Food Bank Britain Author: GUEST POST     
Date: 17th June 2019

The Trussell Trust is the single largest distributor of emergency food parcels in the UK, providing around two-thirds of the food parcels handed out to people in crisis. Recently, they released their latest damning statistics, highlighting the scale of food poverty in the United Kingdom.

Between April 2018 and March 2019, a record 1.6 million emergency food parcels were given to those in need. That’s a 19% increase on the previous year, with more than half a million of these food parcels going to children[1].

Since 2010 the number of emergency food parcels distributed by Trussell Trust food banks has risen from just over 40,000 to well over one and a half million – an increase of 3,900% in just 9 years.

The top three reasons for food bank referrals in the Trussell Trust network are ‘Low Income’, ‘Benefit Delays’ and ‘Benefit Changes’. This shows a concerning trend, where both work and welfare are not providing enough for people to survive off. When you add to this the built-in waiting period for Universal Credit – a minimum of 5 weeks – you see a system that is actively exacerbating the problem, rather than providing the safety net it is supposed to.

Volunteering at a Trussell Trust food bank was one of the most rewarding, eye-opening, and disheartening experiences I have ever had. While these statistics are shocking enough, it is not until you really meet the people who have been forced into poverty that you begin to understand. While the charity does a wonderful job to make people feel welcome, it still can’t completely remove the shame and embarrassment that many clients feel when they come for help. Food banks are an unwanted last resort for most people, so it is overwhelming to realise that over a million people in the UK have been forced to this breaking point.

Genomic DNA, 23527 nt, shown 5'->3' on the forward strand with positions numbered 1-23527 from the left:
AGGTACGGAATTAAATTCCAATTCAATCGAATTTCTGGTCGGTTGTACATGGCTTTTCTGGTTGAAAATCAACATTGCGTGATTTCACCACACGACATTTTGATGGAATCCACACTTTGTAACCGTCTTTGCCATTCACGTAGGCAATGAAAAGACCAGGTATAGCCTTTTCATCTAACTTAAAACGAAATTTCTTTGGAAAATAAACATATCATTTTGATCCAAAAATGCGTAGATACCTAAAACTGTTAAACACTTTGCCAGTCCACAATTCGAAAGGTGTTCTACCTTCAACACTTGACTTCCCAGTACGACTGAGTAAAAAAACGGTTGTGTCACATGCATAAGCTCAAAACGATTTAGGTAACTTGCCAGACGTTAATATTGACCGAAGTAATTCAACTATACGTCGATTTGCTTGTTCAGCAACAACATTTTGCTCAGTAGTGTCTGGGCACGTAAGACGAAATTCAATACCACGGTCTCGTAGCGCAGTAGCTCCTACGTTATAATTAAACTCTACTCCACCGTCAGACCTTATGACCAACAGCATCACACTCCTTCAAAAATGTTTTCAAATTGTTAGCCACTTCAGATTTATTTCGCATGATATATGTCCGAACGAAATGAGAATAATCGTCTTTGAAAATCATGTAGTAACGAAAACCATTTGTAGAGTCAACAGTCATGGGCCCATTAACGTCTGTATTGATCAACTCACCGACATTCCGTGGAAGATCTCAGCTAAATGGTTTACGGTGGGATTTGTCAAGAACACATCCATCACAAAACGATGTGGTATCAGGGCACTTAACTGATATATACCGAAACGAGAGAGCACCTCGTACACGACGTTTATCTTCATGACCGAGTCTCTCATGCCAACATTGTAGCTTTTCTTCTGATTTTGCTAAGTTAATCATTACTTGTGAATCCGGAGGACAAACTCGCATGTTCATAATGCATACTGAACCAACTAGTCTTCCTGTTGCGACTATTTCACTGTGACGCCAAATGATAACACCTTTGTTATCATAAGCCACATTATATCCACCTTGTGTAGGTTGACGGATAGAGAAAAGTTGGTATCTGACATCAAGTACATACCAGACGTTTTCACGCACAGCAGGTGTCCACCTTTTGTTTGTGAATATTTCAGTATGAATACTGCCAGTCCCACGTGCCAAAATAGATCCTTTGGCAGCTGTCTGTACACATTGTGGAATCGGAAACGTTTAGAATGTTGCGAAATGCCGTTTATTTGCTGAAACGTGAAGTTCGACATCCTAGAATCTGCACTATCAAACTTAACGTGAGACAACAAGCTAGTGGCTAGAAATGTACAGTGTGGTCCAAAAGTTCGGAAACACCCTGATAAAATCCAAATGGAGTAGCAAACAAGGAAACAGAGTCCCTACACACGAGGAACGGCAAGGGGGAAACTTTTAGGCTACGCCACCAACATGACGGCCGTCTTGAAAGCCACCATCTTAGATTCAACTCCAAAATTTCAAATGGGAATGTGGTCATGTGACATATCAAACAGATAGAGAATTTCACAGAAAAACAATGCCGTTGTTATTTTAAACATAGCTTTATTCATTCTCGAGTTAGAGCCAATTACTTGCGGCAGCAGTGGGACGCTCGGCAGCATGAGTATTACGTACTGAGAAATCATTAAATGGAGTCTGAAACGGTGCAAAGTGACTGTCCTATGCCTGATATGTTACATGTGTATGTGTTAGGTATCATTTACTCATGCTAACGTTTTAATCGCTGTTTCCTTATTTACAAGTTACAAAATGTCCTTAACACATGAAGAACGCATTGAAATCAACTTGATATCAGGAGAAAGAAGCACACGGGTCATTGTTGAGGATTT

It is in this situation you can truly grasp the harm and hurt caused by a decade of cuts to services, low-wages, insecure jobs, out-of-reach housing, and austerity policies.

Emma Revie, Trussell Trust CEO writes:

It’s unacceptable that anyone should have to use a food bank in the first place. No charity can replace the dignity of having financial security. That’s why in the long-term, we’re urging the Government to ensure benefit payments reflect the true cost of living and work is secure, paying the real Living Wage, to help ensure we are all anchored from poverty.[2]

Britain is one of the wealthiest countries in the world, and the fact that hundreds of thousands of people are forced to turn to charity to feed themselves is absolutely shameful. The most marginalised people in the UK have been impoverished and made more vulnerable[3], while the very wealthiest have seen their incomes continue to grow under austerity.[4] Women and disabled people have been disproportionately hurt by austerity policies, child poverty continues to rise, and work fails to pay as we see in-work poverty reaching an all-time high[5].

Economic stagnation, the rising cost of living, cuts to social security and public services, falling incomes, and rising unemployment have combined to create a deeply damaging situation in which millions are struggling to make ends meet.[6]” – Oxfam

We know it doesn’t have to be like this. The exponential rise in poverty and homelessness we see has only happened in the last decade, and reverses the trend of the decade before it. By calling out this injustice when we see it, and by bringing attention to the policies and politicians that are causing this damage, there is hope that we can build the political will to actually do something to address this suffering.

While we should all be calling for meaningful, structural and political change, please also consider donating food, sanitary items or money to your local food bank. You can find out online what products they are short of, and your donations go straight to improving the lives of those in need.

Please also consider supporting The Trussell’s Trust’s #5WeeksTooLong campaign, calling for an end to the 5+ week wait for Universal Credit[7].

In this time of political uncertainty, with frequent elections, I urge you to support and vote for candidates that oppose the five-week waiting time for Universal Credit, that have a track record in opposing austerity politics, and that will work to champion the voices of the most marginalised in our society.


By Hannah Wright, CW18 Trainee at Guide Dogs











Express your interest To express your interest, and to receive occasional updates from Charityworks, please enter your details below.